Breaking down and predicting the three biggest fights of UFC 164 which, as usual, I’m referring to as the three final fights on the card. Everything happens in threes. Two titles have changed hands this year (Middleweight and Lightweight); will the Light Heavyweight title change hands tonight? Jon Jones has beaten four former champions (Mauricio “Shogun” Rua, Rampage Jackson, Lyoto Machida, Rashad Evans) in his current reign as champion, so he’s a proven winner and you can’t call him a fluke, but can Alexander Gustafsson — who I call the Swedish Fish — ruin the rockin’ party of Bones Jones?
Brendan Schaub vs. Matt Mitrione
Saying Brendan Schaub has no chin sounds mean — so let’s just agree that taking a punch isn’t his best quality. Judging by his previous fight, we know if a heavyweight lacks a ground game, Schaub is willing to expose that over brawling. Word from The Ultimate Fighter was Matt Mitrione was one of those guys with no ground game. Guys, if you remember, Kimbo Slice tried to wrestle Mitrione. Kimbo Slice. Schaub is skillful on his feet, but expect takedown attempts here to test Mitrione’s grappling. With that said, Schaub’s takedowns are more or less football tackles. Mitrione should match his athleticism, and he’s the better striker up close. Neither are terrific counter-punchers, but both have knockout power in exchanges.
Mitrione is an interesting dude upstairs, and that translates to the cage. In his two losses, he looked off. Low confidence. I don’t see that being the case here. If he defends the takedown, that should discourage Schaub and deplete his gas tank. Then Mitrione lets his hands go.
Mitrione by knockout
Co-Main Event: Renan Barao (c) vs. Eddie Wineland for the interim Bantamweight title
With respect to Eddie Wineland, this should be Renan Barao’s easiest title fight thus far. Wineland is a terrific boxer with strong takedown defense; he’s a counterpuncher first and foremost, with pop in his right hand. Barao won’t play into his strengths, though. The interim champ should be able to kick all day on the outside and when he does commit to going inside, he’s glue-like. Maybe not outstanding takedowns per se, but he latches on to opponents — and one mistake in the scramble typically means Barao is on your back — just ask Michael McDonald. I fear for Wineland’s lead left leg in this fight. And his neck.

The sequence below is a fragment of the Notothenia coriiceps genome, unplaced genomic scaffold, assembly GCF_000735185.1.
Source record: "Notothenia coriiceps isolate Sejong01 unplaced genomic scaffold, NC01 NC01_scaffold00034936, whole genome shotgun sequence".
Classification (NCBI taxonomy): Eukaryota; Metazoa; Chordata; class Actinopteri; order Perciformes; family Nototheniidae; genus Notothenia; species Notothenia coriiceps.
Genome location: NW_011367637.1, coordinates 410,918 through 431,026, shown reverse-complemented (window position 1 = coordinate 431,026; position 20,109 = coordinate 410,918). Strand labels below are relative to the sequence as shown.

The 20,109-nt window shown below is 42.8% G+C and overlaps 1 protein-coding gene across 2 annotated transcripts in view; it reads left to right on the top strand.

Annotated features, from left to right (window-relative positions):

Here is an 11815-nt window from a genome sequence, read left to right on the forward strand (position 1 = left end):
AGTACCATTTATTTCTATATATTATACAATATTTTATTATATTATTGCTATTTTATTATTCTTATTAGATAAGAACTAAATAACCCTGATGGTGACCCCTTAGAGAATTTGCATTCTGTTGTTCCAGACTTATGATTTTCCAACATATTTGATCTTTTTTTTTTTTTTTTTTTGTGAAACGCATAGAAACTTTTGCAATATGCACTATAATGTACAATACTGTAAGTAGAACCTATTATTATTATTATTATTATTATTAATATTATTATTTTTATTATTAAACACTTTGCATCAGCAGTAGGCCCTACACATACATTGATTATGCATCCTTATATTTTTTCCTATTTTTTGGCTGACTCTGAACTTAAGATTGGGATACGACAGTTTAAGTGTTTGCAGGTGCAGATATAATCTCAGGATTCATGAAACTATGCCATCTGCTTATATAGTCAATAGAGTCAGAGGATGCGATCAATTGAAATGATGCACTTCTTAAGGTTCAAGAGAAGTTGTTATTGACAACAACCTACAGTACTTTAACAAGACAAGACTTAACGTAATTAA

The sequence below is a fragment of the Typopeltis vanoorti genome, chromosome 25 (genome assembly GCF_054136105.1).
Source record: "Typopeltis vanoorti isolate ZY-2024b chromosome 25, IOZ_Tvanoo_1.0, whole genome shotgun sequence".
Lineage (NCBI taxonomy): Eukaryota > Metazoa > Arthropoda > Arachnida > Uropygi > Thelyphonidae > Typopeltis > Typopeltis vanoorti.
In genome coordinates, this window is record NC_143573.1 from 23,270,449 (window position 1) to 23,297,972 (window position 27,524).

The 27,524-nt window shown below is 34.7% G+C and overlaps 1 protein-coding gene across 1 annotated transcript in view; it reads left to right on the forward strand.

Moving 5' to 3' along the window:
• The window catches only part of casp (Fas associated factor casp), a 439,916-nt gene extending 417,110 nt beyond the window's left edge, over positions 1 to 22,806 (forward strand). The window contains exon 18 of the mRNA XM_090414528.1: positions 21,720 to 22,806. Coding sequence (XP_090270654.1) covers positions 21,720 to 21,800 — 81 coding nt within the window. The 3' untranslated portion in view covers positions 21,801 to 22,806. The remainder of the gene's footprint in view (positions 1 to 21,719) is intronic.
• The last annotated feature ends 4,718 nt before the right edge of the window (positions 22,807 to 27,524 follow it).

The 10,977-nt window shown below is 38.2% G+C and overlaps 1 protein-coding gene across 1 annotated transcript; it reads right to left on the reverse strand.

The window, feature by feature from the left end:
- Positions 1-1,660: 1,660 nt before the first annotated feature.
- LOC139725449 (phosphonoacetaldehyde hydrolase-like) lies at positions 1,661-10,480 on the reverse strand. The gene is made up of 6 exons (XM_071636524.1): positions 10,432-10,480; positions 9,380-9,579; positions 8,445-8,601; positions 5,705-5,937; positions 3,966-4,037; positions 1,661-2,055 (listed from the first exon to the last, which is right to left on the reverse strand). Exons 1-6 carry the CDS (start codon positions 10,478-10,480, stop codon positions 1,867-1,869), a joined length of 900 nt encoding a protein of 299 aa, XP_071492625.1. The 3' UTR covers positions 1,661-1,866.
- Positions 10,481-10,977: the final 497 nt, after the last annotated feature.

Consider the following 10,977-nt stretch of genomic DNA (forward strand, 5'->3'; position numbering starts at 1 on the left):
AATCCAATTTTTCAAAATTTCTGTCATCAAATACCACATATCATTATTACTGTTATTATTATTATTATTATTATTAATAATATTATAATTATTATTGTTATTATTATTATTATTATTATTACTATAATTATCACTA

Wineland is not a guy who’s going to beat himself, but stylistically this doesn’t add up for him. He feeds off aggressive, defensively limited opponents. Barao is aggressive, but in a cold, calculated, hired gun kind of way.
Barao retains the title by rear naked choke
Main Event: Jon “Bones” Jones (c) vs. Alexander “the Swedish Fish” Gustafsson for the Light Heavyweight title
There is no shred of doubt that Alexander Gustafsson’s ground game has improved since his loss to Phil “Mr. Wonderful” Davis in 2010. It’s in this fight, though, that we’re really going to find out how far he’s come. For all the talk about reach and height leading up to this one, there is a decent chance that Jones will negate it all by taking Gustafsson down. Gustafsson is super-athletic, and he’ll hurt you with knees and combinations off a scramble, but Jones will likely be willing to initiate grappling exchanges over sticking to the outside. Gustafsson works off the jab and he’s high volume, which is helpful against a good defensive fighter like Jones. But in terms of mixing in takedowns and showing wrinkles in his stand-up, Jones has the edge.
Gustafsson is seemingly impossible to hurt, let alone finish — at least on the feet. If he goes to his back and starts eating Jones’ elbows, it will be a different story. There are lots of aspects to this fight, but ultimately, Jones’ grappling advantage stands out as what to watch for.
Jones by TKO, third round